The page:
Mark Kiel of Genomenon

An exclusive Tech Tribune Q&A with Mark Kiel, the co-founder and Chief Science Officer of Genomenon, which was honored in our:
Tell us the origin story of Genomenon – what problem were you trying to solve and why?

Genomenon means “born out of need” in Greek, so I thought it fitting as I built the prototype tools that have since evolved into our product suite because I needed them in my clinical practice and research work. Specifically, it was very time-consuming to repeatedly go out to the various databases of published scientific information, so instead, I wrote programs to have the data come to me.

What was the biggest hurdle you encountered in your journey?

Like nearly all but the most fortunate entrepreneurs, we have faced hurdles in the development and scaling of the company. One hurdle was customer education – we were launching into the market a unique way to approach solving their problems, and had done such an effective job solving it that there was significant disbelief we had to overcome initially. But beyond this, the real challenge was dealing with the many and frequent little challenges that would crop up along the way, each requiring their own unique solutions to overcome.

What does the future hold for Genomenon?

We have a significant market share in our industry, and continue to scale. Revenue is becoming easier to generate as we are expanding within our existing accounts and having more and more inbound leads as word of mouth has spread. We have achievable plans to complete our vision of an accurate and efficient evidence-based genome interpretation platform, and are expanding our partnerships with clinical and commercial partners to see that vision come to life.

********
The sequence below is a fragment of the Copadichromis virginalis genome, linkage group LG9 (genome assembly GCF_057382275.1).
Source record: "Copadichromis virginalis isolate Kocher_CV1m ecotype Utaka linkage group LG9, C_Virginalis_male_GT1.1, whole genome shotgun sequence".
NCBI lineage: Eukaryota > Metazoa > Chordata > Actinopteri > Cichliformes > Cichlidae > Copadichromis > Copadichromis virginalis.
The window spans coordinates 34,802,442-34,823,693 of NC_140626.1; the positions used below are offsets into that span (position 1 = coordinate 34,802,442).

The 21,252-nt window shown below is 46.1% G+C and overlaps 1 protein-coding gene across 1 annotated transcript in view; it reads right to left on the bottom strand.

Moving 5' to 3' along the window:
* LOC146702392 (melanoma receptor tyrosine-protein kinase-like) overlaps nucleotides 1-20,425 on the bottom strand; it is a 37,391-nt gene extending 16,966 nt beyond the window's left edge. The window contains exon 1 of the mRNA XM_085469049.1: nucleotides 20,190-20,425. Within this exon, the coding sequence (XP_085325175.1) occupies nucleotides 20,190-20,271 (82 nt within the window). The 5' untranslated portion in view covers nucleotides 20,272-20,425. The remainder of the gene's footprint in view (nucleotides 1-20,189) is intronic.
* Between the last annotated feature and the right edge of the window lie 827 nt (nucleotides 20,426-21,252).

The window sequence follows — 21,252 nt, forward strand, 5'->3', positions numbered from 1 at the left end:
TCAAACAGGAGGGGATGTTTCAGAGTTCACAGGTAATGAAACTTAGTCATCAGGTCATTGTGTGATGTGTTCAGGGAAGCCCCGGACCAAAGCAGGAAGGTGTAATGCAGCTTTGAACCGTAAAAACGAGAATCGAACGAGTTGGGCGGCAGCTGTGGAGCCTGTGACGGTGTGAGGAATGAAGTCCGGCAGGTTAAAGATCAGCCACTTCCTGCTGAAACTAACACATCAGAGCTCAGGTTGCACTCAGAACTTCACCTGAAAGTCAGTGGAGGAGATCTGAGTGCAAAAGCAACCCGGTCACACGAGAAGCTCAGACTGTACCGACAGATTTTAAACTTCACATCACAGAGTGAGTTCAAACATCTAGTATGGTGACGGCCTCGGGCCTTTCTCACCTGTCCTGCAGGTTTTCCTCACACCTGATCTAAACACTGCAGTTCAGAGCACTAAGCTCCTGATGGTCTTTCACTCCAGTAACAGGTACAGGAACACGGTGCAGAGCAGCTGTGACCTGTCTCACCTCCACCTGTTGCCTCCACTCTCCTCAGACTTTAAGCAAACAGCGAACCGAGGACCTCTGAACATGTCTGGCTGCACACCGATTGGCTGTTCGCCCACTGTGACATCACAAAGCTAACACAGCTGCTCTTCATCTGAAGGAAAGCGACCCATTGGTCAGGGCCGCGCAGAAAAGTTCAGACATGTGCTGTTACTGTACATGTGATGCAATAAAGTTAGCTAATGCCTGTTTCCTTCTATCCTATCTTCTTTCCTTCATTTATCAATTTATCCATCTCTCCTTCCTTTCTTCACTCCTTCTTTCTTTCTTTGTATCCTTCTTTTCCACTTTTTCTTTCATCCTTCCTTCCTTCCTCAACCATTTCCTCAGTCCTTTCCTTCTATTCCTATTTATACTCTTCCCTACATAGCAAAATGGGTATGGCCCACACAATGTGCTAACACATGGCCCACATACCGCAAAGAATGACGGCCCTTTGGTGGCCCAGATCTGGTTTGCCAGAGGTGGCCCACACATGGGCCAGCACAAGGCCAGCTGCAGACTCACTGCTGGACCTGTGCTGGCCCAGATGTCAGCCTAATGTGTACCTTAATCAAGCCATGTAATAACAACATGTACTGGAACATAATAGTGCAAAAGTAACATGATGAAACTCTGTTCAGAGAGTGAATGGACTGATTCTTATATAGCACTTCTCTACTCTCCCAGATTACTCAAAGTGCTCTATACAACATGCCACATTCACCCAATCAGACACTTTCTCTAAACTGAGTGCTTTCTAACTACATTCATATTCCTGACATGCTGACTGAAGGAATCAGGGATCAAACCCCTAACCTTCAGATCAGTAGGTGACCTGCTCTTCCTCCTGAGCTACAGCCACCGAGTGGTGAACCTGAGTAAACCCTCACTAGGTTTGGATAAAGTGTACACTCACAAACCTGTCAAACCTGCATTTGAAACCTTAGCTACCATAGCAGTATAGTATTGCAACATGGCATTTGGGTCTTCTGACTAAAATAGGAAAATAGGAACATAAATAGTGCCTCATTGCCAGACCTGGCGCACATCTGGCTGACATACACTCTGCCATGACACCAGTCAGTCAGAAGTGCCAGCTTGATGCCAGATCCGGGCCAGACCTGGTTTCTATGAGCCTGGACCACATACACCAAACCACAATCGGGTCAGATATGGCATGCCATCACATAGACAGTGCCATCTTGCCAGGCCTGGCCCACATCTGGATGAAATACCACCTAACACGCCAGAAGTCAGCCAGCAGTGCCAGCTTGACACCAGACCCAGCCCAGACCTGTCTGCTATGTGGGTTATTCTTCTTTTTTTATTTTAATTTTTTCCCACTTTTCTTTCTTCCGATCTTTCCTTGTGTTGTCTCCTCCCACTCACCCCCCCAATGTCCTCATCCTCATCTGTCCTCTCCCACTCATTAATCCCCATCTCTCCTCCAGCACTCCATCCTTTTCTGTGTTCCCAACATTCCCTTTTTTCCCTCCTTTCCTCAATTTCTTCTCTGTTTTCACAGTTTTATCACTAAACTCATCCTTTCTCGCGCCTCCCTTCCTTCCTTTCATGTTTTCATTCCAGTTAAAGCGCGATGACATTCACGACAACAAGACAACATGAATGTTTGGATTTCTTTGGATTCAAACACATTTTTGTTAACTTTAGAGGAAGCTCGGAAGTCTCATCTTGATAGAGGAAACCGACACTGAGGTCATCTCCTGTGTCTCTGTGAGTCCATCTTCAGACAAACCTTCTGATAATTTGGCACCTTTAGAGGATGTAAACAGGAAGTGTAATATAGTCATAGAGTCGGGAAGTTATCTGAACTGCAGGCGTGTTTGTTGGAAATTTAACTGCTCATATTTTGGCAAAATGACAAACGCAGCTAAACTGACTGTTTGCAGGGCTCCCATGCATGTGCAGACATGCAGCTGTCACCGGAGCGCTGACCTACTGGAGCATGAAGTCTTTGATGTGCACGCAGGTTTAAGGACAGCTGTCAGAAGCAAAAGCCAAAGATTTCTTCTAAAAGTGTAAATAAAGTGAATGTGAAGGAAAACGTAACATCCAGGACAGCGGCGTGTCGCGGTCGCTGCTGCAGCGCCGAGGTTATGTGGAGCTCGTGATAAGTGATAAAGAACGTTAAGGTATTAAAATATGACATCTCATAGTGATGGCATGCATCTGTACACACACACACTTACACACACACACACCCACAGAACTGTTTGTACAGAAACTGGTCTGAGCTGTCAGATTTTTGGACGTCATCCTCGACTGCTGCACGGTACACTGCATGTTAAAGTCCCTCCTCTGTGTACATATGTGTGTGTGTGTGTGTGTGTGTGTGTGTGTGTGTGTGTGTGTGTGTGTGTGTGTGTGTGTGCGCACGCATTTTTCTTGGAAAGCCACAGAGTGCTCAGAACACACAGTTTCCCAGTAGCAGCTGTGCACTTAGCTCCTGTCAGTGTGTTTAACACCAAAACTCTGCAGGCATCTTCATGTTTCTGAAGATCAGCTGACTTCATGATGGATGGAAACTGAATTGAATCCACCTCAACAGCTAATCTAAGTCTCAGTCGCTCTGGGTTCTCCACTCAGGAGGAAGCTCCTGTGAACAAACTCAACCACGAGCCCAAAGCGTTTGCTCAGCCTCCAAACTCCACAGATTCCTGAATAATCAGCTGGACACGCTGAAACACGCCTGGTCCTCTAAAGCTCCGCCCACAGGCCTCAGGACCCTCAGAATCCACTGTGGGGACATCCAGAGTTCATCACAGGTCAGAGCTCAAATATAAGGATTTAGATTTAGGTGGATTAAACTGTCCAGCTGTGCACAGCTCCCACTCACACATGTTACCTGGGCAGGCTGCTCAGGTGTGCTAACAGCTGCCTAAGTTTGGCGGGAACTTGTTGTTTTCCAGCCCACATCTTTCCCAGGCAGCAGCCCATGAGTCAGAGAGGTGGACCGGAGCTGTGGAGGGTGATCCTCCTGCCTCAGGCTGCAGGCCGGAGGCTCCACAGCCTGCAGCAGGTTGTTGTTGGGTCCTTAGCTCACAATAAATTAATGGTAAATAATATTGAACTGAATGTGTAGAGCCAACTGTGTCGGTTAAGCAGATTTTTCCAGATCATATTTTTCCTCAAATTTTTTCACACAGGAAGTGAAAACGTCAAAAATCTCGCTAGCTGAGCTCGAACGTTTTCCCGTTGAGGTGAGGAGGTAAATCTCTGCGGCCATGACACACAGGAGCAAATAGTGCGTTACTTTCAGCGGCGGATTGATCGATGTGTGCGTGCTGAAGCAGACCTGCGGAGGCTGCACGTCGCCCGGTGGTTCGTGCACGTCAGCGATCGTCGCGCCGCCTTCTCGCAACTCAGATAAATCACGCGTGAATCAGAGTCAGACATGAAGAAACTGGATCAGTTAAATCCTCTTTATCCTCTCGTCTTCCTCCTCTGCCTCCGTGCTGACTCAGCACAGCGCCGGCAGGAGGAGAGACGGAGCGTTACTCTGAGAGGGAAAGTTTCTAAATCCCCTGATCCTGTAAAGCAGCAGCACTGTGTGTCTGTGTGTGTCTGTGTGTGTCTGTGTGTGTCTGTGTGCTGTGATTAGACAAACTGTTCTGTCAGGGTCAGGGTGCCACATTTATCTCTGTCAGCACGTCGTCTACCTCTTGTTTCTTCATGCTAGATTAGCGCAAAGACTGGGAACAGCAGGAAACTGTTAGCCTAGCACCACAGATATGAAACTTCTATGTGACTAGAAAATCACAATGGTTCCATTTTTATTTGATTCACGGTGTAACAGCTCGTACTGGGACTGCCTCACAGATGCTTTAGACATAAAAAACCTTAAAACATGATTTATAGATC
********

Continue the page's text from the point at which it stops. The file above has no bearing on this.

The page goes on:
What are your thoughts on the local tech startup scene in Ann Arbor?

I feel fortunate to be part of such a thriving community of talented and driven individuals. The quality and breadth of the companies and technologies that have emerged and continue to form is remarkable. The support from local universities and angel investors has been instrumental in the success of Genomenon, for which I am grateful.

What’s your best advice for aspiring entrepreneurs?

I have heard it said that entrepreneurs should fall in love with the problem they are solving and not the product that they have conceived for it, so the focus can remain on building and launching the best possible solution for the chosen problem. I’d add to that advice by emphasizing that starting and running a company is hard, and that it is every bit as useful before you begin that you give consideration to the process of founding and running a start-up. Thinking about the process up front is a hallmark of a seasoned and successful entrepreneur.

 

See also our interview with Steve Schwartz of Genomenon

 

For more exclusive interviews, see our full Profile of a Founder series

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